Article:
Significant evidence demonstrates that normal thymic deletion of autoreactive T cells is an incomplete process. For example, depletion of FoxP3+ regulatory T cells in healthy adult mice unleashes the function of autoreactive T cells that have escaped negative selection, resulting in the development of lethal autoimmunity.44
Also, immunizing healthy mice with autoantigens can break tolerance. By injecting healthy mice with some self antigens, such as myelin basic protein in adjuvant, quiescent autoreactive T cells that have escaped deletion are primed and cause autoimmune attack on the tissues expressing these proteins.45
Marrack et al. argue that “leaky” central tolerance benefits the host by generating a larger T cell repertoire for peripheral immunity to infection. 46
Given that a significant number of autoreactive T cells evade thymic deletion, mechanisms of peripheral tolerance must exist to keep these cells in check.
A novel mechanism of peripheral self tolerance was revealed with studies of Aire in peripheral lymphoid organs.13, 15, 47
Although it was initially assumed that dentritic cells (DCs) were the source of peripheral Aire expression – early studies of Aire in the periphery were focused on DC function48
– current work shows that Aire expression in the lymph nodes and spleen derives from radio-resistant cells in the secondary lymphoid organs and not CD11c+ DCs.47
By generating reporter mice that express GFP under the control of the Aire locus, our lab was able to identify this unique population of extrathymic Aire-expressing cells (eTACs).34
Like Aire expressed in mTECs, Aire in secondary lymphoid organs is required for the expression of many TSAs.34
In order to test the ability of eTACs to induce tolerance to T cells, the islet specific glucose-6-phosphatase (IGRP) antigen was targeted to these cells by engineering a transgene that expressed IGRP under the control of the Aire locus, which was called the Aire-driven IGRP (Adig) mouse model.34
IGRP is not normally expressed in the thymus or secondary lymphoid organs of wild type mice. However, expression of Aire-driven IGRP was detected in Aire+ mTECs and eTACs of the Adig mouse.34
When IGRP-specific CD8+ T cells were transferred into the Adig mouse, eTACs stimulated IGRP-specific CD8+ cell proliferation and death by directly presenting IGRP to these T cells.34
The Adig mouse demonstrates that, like Aire expressing mTECs, eTACs can help to impose tolerance by deleting autoreactive CD8+ T cells.34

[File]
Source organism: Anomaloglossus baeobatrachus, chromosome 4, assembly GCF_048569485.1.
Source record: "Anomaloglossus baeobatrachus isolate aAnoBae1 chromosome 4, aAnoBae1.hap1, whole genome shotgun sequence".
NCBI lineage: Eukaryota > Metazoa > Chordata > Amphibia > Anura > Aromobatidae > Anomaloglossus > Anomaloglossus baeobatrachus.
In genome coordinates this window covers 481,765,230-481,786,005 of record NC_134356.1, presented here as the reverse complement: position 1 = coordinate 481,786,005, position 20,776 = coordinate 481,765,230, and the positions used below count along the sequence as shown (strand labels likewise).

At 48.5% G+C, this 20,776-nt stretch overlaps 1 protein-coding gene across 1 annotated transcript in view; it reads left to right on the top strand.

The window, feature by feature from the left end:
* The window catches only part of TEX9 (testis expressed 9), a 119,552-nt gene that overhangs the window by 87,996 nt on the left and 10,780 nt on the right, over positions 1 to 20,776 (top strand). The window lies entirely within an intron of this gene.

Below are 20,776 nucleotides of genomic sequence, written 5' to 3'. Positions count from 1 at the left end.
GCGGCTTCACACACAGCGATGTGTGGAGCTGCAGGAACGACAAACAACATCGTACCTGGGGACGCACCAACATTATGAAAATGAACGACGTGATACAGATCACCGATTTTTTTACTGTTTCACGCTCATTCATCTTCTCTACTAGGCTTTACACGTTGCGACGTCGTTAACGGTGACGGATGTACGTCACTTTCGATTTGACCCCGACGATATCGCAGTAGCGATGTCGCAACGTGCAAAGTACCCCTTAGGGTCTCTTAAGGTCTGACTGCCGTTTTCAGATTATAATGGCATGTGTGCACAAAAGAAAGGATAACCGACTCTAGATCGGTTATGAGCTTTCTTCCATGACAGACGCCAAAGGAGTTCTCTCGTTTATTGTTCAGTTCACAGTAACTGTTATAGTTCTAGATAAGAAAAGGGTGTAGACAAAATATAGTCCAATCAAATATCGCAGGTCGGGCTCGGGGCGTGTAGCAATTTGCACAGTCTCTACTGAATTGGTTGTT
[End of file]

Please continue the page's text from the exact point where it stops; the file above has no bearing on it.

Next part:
Other TSA-expressing, CD45-negative cell subsets in lymph nodes have been described that do not express Aire. For example, a mouse model which expresses a transgene consisting of a truncated OVA (tOVA) antigen under the control of the intestinal fatty acid binding protein (iFABP) promoter, expresses OVA in the intestinal epithelium as well as the stromal cells of peripheral lymph nodes.47, 49
When CD8+ OVA-specific TCR transgenic T cells are injected into iFABP-tOVA mice, the T cells proliferate and are eventually deleted.47
Thus, like eTACs, non-Aire-expressing stromal cell subsets can present TSAs to autoreactive CD8+ T cells, causing the deletion of these potentially harmful cells.
In both the Adig and iFABP-tOVA mice, antigen expression is driven by a transgene. Thus, it is possible that antigen-specific CD8+ cells were deleted due to engagement of non-physiologically high levels of antigen expression. However, Nichols et al. recently showed that a stromal cell subset in lymph nodes expresses the TSA, tyrosinase, and can present this antigen to tyrosinase-specific CD8+ T cells.50
In this model system the endogenous expression level of tyrosinase in these stromal cells was enough to delete tyrosinase-specific CD8+ T cells, providing evidence that physiological expression of TSAs by stromal cells can activate and delete antigen-specific CD8+ T cells, similar to transgenic TSA expression.50
Overall, the existence of different TSA-expressing CD45-negative cell subsets in peripheral lymphoid organs suggests that this class of cells provides a significant survival advantage; the evidence thus far demonstrates that eTACs and TSA-expressing stromal cell subsets play an important role in the maintenance of peripheral self tolerance by deleting autoreactive CD8+ T cells ().
Model of T cell activation by APC under steady state conditions or during a viral infection
There are several properties of both eTACs and non-Aire expressing, TSA-expressing stromal cells which make them well suited to play an important role in peripheral tolerance. First, location of these cells in the lymph nodes is ideal for tolerizing autoreactive T cells. Naïve T cells constitutively traffic through lymph nodes but generally do not traffic through tissues under normal circumstances.51